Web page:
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February 19, 2024

Diana Goetsch


Lovers come best together when they come
undone, empty-handed, rendered dumb,
come down to their last card, a turning
way past desperation and cleaner burning.
They show up in the doorways of motels,
sights for sore eyes in sunken orbitals,
solemn as animals, far from all thought
of anything that can be learned or taught.
Lovers show up best after they’ve used
up their excuses, returning bruised
in a cold season, in a darkening room,
in threadbare clothes absent of perfume,
and even these will soon go up in flames
along with their bones, their dreams, their names.

from Rattle #82, Winter 2023
Rattle Poetry Prize Finalist


Diana Goetsch: “I began writing poetry at four or five a.m. on the NYC subway after nights spent shooting pool. I was wasting my life. Then phrases, lines came to me. They weren’t lines of Whitman or Yeats or Eliot, so I figured they must be mine. They cycled through my head as I walked my Brooklyn neighborhood among a million sleeping people, feeling like I was treading the afterlife. Once home, I jotted the lines in a notebook, added some more, and started playing with them. That was 30 years ago.” (web)

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February 18, 2024

Alixa Brobbey


Metaphor: my skin and my hair taste like cocoa.
Real life: grandparents kiss under trees heavy with cocoa.
As girls, we’d creak down the steep Dutch stairs,
return with mugs bursting with creamy hot cocoa.
Before the tasting date, I drench my skin
in pale butter squeezed from fatty crushed cocoa.
We tour the factory and learn in each room
how sweetness is squeezed from bitter beaned cocoa.
I think of the videos on my screen: scythed
children harvest but have never tasted rich cocoa.
When we moved home, everything sat strange on our
tongues. Took months to adjust to the new, brittle cocoa.
In another life, our family tree hugs the equator.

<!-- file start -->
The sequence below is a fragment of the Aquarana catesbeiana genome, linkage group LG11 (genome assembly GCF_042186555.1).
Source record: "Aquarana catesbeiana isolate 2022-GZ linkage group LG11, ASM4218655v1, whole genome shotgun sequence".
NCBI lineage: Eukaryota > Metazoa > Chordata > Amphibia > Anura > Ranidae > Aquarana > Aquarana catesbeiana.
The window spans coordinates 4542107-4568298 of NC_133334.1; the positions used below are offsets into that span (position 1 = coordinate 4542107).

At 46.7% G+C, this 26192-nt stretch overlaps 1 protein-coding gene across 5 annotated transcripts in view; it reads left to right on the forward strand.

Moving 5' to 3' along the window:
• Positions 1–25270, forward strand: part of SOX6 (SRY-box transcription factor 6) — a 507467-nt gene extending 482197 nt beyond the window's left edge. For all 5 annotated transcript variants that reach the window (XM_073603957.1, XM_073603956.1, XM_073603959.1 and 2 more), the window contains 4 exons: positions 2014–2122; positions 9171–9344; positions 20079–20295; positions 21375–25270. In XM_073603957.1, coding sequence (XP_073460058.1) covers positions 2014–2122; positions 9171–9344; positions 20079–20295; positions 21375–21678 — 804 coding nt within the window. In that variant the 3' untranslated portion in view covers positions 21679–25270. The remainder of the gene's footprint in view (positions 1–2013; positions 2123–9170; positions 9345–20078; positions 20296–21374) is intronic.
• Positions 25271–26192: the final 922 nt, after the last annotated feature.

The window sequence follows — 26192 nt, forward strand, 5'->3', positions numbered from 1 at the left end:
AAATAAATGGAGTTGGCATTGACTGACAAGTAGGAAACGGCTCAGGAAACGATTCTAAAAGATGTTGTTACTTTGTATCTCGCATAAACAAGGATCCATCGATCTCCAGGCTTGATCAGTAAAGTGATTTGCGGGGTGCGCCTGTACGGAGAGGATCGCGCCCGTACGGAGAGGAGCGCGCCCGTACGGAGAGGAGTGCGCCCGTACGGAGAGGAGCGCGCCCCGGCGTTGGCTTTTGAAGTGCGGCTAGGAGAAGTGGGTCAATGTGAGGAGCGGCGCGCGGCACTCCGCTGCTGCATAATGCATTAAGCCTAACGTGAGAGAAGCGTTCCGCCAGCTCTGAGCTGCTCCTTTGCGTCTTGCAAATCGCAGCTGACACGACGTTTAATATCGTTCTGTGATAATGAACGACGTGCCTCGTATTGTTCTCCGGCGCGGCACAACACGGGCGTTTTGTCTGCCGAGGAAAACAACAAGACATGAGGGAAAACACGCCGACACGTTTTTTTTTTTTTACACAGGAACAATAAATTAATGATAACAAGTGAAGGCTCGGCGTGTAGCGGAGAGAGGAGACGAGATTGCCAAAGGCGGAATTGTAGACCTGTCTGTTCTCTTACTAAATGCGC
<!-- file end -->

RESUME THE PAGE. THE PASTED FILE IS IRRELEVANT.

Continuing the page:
So, I learn to harvest pulpy raw cocoa.
In this life: the air conditioned room. Spirited
debates about abstract supply chains of cocoa.

from Poets Respond
February 18, 2024


Alixa Brobbey: “There is currently a cocoa shortage. I cannot think of chocolate, or Valentine’s Day, without thinking about child labor in my father’s homeland, Ghana.” (web)

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February 17, 2024

Julie Bruck


Our very important neighbor’s
fused to his new Cingular headset:
Now he can talk and walk.
Blah-blah-blah goes Mr. de Broff.
This makes it hard to hear
even the packs of feral dogs
howling all night, or the cats
doing what they do in our dark
fog-bound city gardens.
The world needs its chemistry
checked, that’s for sure.
The poisoned river is high,
fast at this time of year.
Fences between houses are down,
and we all like our boundaries.
Pharmacies? Closed.
All essential services, shut.
Time to fetch my daughter
from a birthday party which
ended in 1963, but she runs late.
Sometimes, I have to pry her
from the door-jamb, carry
her to the car like a small,
warm totem pole with sneakers.
A yellow Hummer slipped
through a crack in our street
on Tuesday: not seen nor
heard from since, despite
the crowd of looky-lu’s,
still milling around out there.
Love to. But these are
strange times. I could
expire before I meet
you at the gate. Yessir.
Love to. Toothache.

from Rattle #35, Summer 2011
Tribute to Canadian Poets


Julie Bruck: “To decline, to refuse, dig in one’s heels, to resist like a small dog its leash—I find that gesture so alluring, such a sweet, guilty pleasure. Writing ‘Love to But’ also furnished an opportunity to complain (another underrated pastime) about a neighbor who considers mobile phone use a public harangue even as the world ends. Doh! I guess Mr. de B. and the speaker of this poem aren’t so different.”